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I trying to test an AccountController that uses DotNetOpenAuth but I am running into a problem. I want to test the Logon Actionresult to see that it is returning the correct views. The test fails because realm(I think) has a contract that requires the HttpContext.Current not to be null. I think I have to mock the request somehow but I am not sure how I should do this.

This is the ActionResult code. It's taken directly from a DotNetOpenAuth example.

[AcceptVerbs(HttpVerbs.Post), ValidateAntiForgeryToken]
public ActionResult LogOn(string openid_identifier, 
                          bool rememberMe, 
                          string returnUrl)
    Identifier userSuppliedIdentifier;
    if (Identifier.TryParse(openid_identifier, out userSuppliedIdentifier))
            var request = this.RelyingParty

            if (!string.IsNullOrEmpty(returnUrl))
                request.SetUntrustedCallbackArgument("returnUrl", returnUrl);
            return request.RedirectingResponse.AsActionResult();
        catch (ProtocolException ex)
            ModelState.AddModelError("OpenID", ex.Message);
                                 "This doesn't look like a valid OpenID.");
    return RedirectToAction("LogOn", "Account");

Thanks in advance,


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up vote 2 down vote accepted

If one of the Controller's dependencies requires that HttpContext.Current is available, you can't really mock it out directly, but you can wrap that dependency in a testable abstraction itself.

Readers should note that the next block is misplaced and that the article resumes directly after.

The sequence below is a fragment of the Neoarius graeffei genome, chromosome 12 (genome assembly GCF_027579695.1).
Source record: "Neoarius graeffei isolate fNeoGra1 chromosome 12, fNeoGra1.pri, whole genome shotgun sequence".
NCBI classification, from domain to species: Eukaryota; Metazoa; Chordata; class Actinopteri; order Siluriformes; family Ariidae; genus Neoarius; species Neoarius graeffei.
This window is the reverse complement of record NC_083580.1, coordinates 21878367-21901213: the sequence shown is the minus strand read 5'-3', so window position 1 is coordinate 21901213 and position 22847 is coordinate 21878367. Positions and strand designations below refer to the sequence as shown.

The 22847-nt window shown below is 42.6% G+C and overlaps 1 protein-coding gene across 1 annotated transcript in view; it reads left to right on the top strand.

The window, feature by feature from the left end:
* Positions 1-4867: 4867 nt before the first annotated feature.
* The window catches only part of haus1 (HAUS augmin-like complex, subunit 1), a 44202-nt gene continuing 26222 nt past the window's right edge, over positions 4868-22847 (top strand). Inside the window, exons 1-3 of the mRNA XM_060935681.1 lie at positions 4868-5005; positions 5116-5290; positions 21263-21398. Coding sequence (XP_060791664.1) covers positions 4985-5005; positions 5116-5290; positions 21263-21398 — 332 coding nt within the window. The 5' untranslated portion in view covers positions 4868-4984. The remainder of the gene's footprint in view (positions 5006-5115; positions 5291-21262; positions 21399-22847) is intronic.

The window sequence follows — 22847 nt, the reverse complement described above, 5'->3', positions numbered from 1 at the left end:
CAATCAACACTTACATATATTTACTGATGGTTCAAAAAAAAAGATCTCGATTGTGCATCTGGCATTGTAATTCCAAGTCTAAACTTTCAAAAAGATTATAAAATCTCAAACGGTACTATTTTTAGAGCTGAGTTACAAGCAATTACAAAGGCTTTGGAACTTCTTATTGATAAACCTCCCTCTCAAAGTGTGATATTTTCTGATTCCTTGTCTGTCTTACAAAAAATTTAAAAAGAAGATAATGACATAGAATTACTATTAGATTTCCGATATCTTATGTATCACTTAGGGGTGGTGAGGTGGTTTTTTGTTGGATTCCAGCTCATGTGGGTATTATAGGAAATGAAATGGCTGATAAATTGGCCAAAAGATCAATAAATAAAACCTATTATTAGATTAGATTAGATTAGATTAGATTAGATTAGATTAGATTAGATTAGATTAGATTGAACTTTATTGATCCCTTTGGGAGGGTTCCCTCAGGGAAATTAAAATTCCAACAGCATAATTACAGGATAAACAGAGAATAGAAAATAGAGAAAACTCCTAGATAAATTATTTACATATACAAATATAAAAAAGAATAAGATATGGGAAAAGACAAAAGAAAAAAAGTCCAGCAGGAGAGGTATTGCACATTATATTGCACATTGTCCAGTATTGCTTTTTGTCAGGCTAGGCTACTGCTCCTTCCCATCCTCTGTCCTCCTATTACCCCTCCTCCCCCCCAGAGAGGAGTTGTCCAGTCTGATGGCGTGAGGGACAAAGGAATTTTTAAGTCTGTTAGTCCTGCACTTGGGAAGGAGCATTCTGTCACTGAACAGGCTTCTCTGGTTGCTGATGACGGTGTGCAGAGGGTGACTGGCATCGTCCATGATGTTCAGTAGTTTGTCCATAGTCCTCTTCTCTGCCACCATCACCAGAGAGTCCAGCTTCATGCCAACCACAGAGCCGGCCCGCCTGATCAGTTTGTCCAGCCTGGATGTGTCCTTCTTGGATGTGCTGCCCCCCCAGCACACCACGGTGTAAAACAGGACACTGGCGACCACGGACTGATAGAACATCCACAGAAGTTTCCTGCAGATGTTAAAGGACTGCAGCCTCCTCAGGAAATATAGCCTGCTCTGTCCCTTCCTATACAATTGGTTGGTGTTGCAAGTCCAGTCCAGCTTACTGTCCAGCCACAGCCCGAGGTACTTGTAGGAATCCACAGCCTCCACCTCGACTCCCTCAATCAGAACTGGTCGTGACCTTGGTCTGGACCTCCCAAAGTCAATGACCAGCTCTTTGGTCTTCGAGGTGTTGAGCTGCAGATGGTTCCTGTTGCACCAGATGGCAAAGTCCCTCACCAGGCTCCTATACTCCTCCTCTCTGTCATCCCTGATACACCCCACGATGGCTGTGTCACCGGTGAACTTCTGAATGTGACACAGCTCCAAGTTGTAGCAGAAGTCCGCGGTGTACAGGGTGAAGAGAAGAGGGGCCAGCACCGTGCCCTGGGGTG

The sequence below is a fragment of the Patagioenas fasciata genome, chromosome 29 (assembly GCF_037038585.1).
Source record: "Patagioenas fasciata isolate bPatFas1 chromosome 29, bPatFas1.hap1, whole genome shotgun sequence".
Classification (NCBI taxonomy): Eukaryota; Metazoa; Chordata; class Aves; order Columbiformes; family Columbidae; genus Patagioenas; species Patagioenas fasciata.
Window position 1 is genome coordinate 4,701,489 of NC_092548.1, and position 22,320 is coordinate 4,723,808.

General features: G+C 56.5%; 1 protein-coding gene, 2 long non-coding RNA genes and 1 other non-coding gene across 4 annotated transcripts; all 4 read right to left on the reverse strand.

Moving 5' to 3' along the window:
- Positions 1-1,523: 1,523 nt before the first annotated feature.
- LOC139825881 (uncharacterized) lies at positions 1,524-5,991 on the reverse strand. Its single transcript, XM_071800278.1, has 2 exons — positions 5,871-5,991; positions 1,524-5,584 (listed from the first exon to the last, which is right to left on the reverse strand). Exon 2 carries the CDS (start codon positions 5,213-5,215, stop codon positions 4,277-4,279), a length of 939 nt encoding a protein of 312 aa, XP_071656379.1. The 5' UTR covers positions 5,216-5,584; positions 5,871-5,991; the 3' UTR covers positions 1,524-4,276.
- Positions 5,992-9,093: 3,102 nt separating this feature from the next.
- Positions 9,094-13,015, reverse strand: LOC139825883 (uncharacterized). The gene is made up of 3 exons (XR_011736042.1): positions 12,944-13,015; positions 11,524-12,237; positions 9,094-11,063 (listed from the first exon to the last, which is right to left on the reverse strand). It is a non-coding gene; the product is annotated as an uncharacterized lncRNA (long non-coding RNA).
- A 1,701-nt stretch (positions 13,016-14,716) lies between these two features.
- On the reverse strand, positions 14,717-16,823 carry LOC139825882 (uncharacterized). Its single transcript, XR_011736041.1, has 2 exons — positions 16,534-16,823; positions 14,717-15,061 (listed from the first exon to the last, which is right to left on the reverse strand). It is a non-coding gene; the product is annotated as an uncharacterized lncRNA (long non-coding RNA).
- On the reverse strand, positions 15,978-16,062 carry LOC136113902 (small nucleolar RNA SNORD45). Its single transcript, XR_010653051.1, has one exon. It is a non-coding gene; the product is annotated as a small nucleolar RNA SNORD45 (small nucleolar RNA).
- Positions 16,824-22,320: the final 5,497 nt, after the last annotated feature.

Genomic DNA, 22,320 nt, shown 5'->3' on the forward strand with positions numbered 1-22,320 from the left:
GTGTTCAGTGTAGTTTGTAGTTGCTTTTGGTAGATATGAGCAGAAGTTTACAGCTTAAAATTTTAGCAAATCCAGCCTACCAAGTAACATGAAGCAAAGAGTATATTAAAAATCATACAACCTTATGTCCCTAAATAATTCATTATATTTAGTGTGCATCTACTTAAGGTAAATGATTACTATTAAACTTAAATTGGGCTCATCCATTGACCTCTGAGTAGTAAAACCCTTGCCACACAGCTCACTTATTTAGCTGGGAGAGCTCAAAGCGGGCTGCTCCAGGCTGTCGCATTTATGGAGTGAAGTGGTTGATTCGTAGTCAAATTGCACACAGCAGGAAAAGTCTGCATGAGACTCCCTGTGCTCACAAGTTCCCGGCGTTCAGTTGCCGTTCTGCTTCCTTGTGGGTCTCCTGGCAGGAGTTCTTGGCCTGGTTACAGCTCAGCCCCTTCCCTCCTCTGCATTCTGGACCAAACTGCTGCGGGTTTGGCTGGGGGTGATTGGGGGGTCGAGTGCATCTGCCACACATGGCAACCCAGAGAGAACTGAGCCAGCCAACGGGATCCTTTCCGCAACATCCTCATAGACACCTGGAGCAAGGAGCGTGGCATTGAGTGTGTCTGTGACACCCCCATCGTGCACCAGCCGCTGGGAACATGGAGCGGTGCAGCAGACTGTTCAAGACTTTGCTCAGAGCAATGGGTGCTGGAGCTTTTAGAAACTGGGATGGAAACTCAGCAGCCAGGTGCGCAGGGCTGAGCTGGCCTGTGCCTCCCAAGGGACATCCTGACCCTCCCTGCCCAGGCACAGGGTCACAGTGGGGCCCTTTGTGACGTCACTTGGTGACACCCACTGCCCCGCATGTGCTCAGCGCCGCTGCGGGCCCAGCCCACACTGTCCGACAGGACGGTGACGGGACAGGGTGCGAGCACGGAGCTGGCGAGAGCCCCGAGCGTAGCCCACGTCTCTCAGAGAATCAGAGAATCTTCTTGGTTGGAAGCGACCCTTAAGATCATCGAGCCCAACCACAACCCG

If we assume that Realm is the culprit, you must first extract an interface from it:

public interface IRealm
    // I don't know what the real AutoDetect property returns,
    // so I just assume bool
    bool AutoDetect { get; }

You would obviously need a real implementation of IRealm:

public class RealmAdapter : IRealm
    bool AutoDetect { get { return Realm.AutoDetect; } }

You must inject the abstract IRealm into the controller, for instance by using Constructor Injection

public class MyController
    private readonly IRealm realm;

    public MyController(IRealm realm)
        if( realm == null)
            throw new ArgumentNullException("realm");

        this.realm = realm;

You can now change your implementation of the LogOn method to use this.realm instead of relying directly on the Realm class.

A unit test would now be able to supply a mock IRealm instance to the controller:

var realmMock = new Mock<IRealm>();
var sut = new MyController(realmMock.Object);

(This example uses Moq.)

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